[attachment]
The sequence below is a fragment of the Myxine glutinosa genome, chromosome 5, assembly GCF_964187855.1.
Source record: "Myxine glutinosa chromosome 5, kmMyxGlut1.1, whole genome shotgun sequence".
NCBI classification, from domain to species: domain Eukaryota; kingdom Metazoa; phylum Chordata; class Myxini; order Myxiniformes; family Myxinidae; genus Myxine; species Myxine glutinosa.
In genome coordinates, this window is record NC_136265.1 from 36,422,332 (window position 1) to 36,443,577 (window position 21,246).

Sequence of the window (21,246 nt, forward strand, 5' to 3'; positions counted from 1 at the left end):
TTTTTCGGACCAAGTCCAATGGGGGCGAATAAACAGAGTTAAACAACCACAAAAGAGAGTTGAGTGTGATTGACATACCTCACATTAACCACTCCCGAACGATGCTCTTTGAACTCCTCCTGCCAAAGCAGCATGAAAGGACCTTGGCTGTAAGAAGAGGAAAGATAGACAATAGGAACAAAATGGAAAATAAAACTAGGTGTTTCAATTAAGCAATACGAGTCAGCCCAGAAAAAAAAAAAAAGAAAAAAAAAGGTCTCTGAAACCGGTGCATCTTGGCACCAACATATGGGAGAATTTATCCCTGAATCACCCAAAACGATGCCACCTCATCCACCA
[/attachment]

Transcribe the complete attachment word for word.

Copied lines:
The sequence below is a fragment of the Myxine glutinosa genome, chromosome 5, assembly GCF_964187855.1.
Source record: "Myxine glutinosa chromosome 5, kmMyxGlut1.1, whole genome shotgun sequence".
NCBI classification, from domain to species: domain Eukaryota; kingdom Metazoa; phylum Chordata; class Myxini; order Myxiniformes; family Myxinidae; genus Myxine; species Myxine glutinosa.
In genome coordinates, this window is record NC_136265.1 from 36,422,332 (window position 1) to 36,443,577 (window position 21,246).

Sequence of the window (21,246 nt, forward strand, 5' to 3'; positions counted from 1 at the left end):
TTTTTCGGACCAAGTCCAATGGGGGCGAATAAACAGAGTTAAACAACCACAAAAGAGAGTTGAGTGTGATTGACATACCTCACATTAACCACTCCCGAACGATGCTCTTTGAACTCCTCCTGCCAAAGCAGCATGAAAGGACCTTGGCTGTAAGAAGAGGAAAGATAGACAATAGGAACAAAATGGAAAATAAAACTAGGTGTTTCAATTAAGCAATACGAGTCAGCCCAGAAAAAAAAAAAAAGAAAAAAAAAGGTCTCTGAAACCGGTGCATCTTGGCACCAACATATGGGAGAATTTATCCCTGAATCACCCAAAACGATGCCACCTCATCCACCA